The cutest Christmas advert this year only cost £100 to make!

The cutest Christmas advert this year only cost £100 to make!

We love this video! Tom Jones, a Welsh shop owner and his two year old son Arthur starred in this heart-warming advert to try and encourage people to shop local. Hafod Hardware in Rhayader, Powys, has been making festive adverts for several years. This year’s ad sees Arthur setting up the shop along with members of his family. The family have been overwhelmed by the response and feed back to the advert. The video has received over 2.4 million views in the first 10 days! Proving you don’t need a big budget to get noticed. It also has a great message to shop local. #BeAKidThisChristmas 2019’s Christmas Adverts If you’d like to create a video advert give us a call on 02921 320 200 or email...
Christmas Retailers: winners and losers

Christmas Retailers: winners and losers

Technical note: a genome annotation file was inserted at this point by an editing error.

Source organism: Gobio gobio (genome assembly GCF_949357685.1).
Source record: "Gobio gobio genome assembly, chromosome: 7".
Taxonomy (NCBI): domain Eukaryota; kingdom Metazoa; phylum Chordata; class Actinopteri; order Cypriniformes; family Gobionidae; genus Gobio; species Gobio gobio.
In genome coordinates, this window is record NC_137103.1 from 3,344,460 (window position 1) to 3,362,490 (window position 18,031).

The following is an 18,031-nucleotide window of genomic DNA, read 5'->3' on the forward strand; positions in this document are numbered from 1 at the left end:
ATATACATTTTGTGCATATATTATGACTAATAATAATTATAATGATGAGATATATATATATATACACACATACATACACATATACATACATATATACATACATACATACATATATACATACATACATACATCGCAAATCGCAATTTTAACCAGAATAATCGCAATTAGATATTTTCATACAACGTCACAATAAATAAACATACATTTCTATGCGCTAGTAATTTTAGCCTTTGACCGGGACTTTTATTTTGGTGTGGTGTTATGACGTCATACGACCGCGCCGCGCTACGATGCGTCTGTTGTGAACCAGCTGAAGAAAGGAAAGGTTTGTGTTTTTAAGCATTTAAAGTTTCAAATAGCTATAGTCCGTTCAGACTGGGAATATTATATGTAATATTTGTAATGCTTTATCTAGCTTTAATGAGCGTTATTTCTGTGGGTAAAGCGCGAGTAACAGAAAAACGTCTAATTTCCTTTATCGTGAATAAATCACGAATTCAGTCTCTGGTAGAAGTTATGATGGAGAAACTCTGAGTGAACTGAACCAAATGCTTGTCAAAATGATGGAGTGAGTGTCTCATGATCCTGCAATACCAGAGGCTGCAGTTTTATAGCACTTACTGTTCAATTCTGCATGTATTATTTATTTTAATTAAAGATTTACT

In January, the British Retail Consortium declared 2018 the worst Christmas since the financial crash in 2008. Sales were flat, with year-on-year growth sitting at 0%. In-store sales were down while online growth slowed. Consumer spending overall was up just 1.8%, the lowest rate since March 2016. That has led to profit warnings, disappointing sales and in the worst instance HMV going into administration for the second time. But all in all it could have been much worse. And amid the darkness there have been a few glimmering beacons of hope, largely thanks to last minute Christmas shopping and online sales. High street hope Let’s start with the bright spots on the high street. Like-for-like sales at John Lewis were up 1% after the department store stuck to its usual blockbuster spot and splashed lots of dosh on a 140-second ad about Elton John (The Boy & The Piano by Adam&EveDDB). The main campaign video racked up 50 million views on social media – 16% more than last year’s Moz the Monster campaign.  Heavy discounting around Black Friday and in the run-up to Christmas no doubt played its part in the sales uplift, which simultaneously led to John Lewis issuing a profit warning for the year ahead as it is forced to price match due to its ‘Never Knowingly Undersold’ price promise. Commercial over emotional Marks & Spencer, with its “unashamedly commercial” approach, had the opposite outcome, with like-for-like sales across food, and clothing and home down 2.1% and 2.4% respectively but no warning on profit. In spite of the sales dip, it claims the product focus paid off and that customers “responded...